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on 16 May 2013
Sadly this novel is perhaps a little light on detail, especially when the plot concerns genuine historical events of which the consequences are still felt by individuals to this day.
In terms of the prose it is an easy read with 275 pages (estimated) and 32 chapters. The prose is never too taxing - though a thorough proof reading would have helped, as there are numerous typographical errors.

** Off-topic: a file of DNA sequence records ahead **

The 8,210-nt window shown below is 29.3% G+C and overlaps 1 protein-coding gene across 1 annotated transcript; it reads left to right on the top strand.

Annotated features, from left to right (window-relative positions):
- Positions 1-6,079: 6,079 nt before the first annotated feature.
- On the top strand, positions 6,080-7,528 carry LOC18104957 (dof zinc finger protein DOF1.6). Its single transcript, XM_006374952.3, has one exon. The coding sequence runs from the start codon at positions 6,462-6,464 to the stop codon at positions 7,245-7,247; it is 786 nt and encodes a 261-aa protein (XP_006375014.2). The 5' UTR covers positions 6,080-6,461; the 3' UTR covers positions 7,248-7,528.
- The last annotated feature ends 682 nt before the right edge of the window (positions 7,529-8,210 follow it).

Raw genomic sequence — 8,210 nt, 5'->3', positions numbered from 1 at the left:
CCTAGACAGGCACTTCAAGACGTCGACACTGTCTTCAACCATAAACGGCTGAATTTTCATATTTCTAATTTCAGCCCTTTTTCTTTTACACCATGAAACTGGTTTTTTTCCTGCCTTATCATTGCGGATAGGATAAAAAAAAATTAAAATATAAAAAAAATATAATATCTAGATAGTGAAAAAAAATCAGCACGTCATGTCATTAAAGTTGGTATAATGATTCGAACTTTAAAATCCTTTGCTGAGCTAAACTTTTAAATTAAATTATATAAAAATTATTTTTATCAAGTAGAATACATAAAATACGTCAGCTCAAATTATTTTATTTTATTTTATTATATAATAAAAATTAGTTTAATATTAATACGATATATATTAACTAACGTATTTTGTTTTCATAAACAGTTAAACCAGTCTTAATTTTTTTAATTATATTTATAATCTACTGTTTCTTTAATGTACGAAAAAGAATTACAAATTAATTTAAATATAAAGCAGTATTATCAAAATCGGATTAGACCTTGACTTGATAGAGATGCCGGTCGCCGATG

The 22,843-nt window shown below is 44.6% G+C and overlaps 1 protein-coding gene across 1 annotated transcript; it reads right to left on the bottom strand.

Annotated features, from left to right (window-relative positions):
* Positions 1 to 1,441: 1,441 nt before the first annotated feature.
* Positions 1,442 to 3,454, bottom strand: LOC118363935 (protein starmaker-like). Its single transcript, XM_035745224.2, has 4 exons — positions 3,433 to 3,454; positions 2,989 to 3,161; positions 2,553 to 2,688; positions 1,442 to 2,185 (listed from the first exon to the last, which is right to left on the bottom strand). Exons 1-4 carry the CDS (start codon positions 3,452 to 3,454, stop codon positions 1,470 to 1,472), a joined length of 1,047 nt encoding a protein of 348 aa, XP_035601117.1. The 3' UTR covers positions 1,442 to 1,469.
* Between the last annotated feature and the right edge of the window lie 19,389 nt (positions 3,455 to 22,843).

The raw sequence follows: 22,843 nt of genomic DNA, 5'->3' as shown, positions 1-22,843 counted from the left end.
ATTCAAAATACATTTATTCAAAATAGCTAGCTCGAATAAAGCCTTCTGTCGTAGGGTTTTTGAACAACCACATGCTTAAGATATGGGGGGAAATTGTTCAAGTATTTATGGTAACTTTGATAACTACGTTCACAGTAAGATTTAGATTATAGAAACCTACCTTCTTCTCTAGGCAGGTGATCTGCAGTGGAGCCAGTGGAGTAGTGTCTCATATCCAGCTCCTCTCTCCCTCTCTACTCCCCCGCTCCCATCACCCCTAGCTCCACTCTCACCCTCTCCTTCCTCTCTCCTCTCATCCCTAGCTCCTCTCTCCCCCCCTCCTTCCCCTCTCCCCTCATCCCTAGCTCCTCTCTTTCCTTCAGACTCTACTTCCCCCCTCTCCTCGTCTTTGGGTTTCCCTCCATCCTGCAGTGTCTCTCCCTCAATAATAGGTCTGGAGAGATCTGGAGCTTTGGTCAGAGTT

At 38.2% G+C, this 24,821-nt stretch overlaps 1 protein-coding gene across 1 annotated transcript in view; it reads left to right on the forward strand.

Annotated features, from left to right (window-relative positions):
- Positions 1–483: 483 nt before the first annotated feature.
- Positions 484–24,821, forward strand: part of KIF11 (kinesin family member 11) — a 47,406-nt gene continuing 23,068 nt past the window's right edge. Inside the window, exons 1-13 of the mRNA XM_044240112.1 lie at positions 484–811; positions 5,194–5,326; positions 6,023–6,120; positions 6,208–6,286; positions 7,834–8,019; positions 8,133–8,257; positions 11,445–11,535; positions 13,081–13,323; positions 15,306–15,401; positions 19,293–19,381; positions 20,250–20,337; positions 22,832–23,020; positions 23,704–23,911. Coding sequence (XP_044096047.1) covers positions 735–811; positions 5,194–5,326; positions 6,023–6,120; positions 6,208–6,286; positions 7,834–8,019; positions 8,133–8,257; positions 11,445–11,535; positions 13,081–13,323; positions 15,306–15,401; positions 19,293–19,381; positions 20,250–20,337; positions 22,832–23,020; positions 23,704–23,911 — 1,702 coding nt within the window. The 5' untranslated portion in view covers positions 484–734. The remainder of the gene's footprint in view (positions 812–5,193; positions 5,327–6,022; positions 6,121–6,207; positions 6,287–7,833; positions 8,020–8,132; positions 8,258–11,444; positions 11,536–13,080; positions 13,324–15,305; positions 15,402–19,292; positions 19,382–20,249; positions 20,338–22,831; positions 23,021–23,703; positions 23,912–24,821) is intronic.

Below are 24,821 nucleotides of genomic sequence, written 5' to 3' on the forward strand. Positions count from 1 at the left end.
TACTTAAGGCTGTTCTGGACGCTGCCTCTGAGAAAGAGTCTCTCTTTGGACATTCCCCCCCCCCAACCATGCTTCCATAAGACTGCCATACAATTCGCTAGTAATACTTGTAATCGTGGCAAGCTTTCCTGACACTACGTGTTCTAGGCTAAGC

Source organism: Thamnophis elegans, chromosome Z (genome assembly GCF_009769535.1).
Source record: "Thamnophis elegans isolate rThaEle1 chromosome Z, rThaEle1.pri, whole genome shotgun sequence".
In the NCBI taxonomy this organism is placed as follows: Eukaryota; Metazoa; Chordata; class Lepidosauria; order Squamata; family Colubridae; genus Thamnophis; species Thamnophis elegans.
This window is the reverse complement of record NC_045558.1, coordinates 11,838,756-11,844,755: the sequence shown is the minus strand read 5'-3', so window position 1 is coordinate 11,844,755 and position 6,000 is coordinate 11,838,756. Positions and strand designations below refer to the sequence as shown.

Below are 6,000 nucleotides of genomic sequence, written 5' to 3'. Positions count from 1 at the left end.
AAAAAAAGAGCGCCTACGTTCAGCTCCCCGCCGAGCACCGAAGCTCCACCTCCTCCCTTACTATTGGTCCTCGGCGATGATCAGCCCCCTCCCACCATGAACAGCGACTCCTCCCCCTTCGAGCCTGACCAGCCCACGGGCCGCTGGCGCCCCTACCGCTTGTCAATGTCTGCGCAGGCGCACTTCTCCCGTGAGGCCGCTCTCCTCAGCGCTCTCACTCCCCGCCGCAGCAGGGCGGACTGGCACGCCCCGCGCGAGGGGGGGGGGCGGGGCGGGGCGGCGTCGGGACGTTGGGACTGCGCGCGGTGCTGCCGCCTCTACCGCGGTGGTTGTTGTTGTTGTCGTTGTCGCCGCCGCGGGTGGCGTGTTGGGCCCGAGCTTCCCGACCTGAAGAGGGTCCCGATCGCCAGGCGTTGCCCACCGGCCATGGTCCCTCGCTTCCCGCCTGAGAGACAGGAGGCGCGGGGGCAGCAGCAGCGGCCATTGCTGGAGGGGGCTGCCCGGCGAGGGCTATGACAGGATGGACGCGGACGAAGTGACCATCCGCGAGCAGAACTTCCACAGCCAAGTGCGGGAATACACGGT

If you are not put off by the idea of a corny story then this could be a good read for you (even Dickens gave us corn, look at Great Expectations for example!)
I wondered initially, if a subject as serous as child abduction could be looked at sincerely in such a relatively short novel, but Andrea Hughes has managed to convey the devastating effect of what transpires in the novel - namely the harsh treatment of certain "inferior un-christian people" by "superior christian £$%£ers".
A more detailed and longer novel might have been better but Andrea Hughes delivered the story in the way she wanted to I guess.